Animation of electric bus charging

Newport welcomes Wales’ first electric bus

Image credit: Dreamstime

Starting from this week, Newport will become the first city in Wales to run fully electric zero-emission buses on a permanent basis.

The city, along with Cardiff and Caerphilly, won funding from a UK government grant scheme to promote greener public transport, following electric bus trials in Cardiff that began in 2018.

By April 2020, Newport will receive 14 more single-decker electric buses, making up 15 per cent of operator Newport Bus's fleet, Cardiff will receive 36 and 16 will go to Caerphilly.

The bus, scheduled to run starting from this week, can travel 116 miles (187km) on one charge, which the company says will be “more than enough for a day’s driving”. It will then be charged overnight at its Newport depot.

Morgan Stevens, operations director at Newport Transport, said: “It improves the quality of experience the passengers will have on the bus.

“It’s a lot quieter – there’s a lot less noise, a lot less vibrations on the engine – which will improve the passenger experience on short and long-distance journeys.”

The company’s managing director Scott Pearson described the opportunity as “massive”.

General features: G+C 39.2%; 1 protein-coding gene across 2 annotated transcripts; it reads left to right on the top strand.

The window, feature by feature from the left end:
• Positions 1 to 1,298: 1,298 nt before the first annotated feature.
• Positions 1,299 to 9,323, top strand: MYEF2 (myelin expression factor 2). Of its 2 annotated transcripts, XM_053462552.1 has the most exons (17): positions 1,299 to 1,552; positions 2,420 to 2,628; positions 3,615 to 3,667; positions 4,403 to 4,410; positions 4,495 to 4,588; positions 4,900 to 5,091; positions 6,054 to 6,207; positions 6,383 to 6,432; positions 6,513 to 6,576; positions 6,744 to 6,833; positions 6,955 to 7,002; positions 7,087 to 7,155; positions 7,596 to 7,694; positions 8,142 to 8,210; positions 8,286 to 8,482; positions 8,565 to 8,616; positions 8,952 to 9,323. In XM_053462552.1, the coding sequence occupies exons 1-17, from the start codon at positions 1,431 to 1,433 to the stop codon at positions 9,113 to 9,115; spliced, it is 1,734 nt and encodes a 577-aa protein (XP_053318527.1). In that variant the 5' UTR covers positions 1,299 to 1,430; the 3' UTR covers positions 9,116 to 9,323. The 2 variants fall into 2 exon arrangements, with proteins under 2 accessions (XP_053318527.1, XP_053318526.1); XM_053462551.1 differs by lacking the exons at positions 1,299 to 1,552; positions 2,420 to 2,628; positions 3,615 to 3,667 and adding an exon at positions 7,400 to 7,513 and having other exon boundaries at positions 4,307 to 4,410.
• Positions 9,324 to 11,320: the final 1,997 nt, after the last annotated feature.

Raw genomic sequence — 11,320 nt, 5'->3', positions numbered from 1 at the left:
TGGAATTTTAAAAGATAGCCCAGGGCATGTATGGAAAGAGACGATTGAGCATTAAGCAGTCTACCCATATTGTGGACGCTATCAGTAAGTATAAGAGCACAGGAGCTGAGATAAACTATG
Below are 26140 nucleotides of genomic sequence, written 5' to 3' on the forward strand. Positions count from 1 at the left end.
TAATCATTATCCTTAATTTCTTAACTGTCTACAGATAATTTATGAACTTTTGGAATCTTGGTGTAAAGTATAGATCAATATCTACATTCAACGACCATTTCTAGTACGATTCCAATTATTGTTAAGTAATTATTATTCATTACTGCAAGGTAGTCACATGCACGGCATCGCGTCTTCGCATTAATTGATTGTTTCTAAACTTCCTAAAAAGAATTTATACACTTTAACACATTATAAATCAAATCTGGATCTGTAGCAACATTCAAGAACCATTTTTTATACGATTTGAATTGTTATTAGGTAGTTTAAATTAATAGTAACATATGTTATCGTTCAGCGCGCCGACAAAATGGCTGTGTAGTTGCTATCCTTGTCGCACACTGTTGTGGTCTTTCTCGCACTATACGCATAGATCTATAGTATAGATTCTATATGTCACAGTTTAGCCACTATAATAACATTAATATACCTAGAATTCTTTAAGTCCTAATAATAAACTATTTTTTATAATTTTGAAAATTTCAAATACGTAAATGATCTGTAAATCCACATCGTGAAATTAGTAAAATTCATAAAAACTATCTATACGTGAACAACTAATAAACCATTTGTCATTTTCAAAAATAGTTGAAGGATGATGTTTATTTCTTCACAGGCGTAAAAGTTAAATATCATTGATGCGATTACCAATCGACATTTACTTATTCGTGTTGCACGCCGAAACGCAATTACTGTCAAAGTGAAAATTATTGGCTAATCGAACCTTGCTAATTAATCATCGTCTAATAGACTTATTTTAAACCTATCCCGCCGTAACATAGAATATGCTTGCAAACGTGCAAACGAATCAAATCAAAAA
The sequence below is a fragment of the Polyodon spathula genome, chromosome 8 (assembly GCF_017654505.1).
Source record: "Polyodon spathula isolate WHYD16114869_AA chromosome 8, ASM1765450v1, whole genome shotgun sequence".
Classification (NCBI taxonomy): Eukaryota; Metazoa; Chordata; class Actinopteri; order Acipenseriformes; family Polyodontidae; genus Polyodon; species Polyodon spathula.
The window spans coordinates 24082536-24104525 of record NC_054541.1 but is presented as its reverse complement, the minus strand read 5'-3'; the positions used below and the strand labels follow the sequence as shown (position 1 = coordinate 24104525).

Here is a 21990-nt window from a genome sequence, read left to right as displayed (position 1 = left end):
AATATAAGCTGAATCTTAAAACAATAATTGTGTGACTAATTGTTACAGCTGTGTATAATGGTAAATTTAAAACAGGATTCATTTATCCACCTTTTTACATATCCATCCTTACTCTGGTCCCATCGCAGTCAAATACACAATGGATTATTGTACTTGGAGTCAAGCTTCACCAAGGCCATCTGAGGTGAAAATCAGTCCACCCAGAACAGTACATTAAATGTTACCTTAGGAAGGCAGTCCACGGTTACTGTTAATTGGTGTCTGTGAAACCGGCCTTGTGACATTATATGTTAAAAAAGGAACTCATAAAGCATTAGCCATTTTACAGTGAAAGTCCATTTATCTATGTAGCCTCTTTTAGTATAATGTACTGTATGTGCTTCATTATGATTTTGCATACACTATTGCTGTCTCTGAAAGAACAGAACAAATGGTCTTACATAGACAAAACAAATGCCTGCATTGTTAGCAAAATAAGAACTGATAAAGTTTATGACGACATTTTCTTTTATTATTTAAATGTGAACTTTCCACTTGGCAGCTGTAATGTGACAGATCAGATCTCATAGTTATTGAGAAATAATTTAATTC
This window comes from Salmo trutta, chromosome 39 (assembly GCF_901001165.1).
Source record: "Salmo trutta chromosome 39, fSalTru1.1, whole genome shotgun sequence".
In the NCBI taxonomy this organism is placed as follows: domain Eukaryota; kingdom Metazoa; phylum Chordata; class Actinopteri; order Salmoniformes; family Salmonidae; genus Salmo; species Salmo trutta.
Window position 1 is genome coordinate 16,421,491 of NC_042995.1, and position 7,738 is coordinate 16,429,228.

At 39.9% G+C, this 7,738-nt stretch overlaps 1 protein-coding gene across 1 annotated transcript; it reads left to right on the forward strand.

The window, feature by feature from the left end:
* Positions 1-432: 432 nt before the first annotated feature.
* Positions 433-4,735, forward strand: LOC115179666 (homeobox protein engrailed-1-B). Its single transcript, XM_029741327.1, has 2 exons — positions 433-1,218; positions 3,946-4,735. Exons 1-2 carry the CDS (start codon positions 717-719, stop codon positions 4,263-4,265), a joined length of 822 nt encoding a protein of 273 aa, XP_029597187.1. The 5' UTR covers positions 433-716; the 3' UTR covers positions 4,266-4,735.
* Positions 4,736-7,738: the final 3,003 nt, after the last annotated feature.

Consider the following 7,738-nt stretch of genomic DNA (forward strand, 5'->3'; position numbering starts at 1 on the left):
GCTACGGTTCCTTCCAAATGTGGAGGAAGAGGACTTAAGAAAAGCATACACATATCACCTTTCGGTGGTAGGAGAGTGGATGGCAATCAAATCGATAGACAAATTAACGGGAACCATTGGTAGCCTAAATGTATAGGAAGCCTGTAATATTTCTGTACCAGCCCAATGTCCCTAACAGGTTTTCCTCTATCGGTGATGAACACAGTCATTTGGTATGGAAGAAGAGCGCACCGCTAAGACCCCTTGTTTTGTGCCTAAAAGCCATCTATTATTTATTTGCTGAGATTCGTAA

“The Welsh Government has already declared a climate emergency [and] there are a number of poor air quality zones in Newport that need to be addressed,” he said.

“So the first electric vehicles are going to go on one of those routes – that’s Caerleon and back – that’s got three poor air quality zones in it.”

In June, the Welsh government announced that its M4 relief road project – aimed at reducing congestion along the stretch of motorway around the city – had been scrapped.

This axed project cost taxpayers £114m since 2013 before it was abandoned – including £44m on a public inquiry that found in favour of the relief road.

The two reasons given by First Minister Mark Drakeford for rejecting the relief road were the damage it would cause to the environment and the costs involved - estimated at more than £1.4bn.

After the decision was announced, Newport council revealed it would have access to a £1bn borrowing facility to improve transport infrastructure around the city.

“With the M4 relief road now not being built, I think bus can offer that alternative of mass transportation and if we do it with electric vehicles, it ticks so many boxes,” Pearson added.

“We can carry up to 70 or 80 people on a double-decker. I think it will hopefully reduce the congestion in Newport.”

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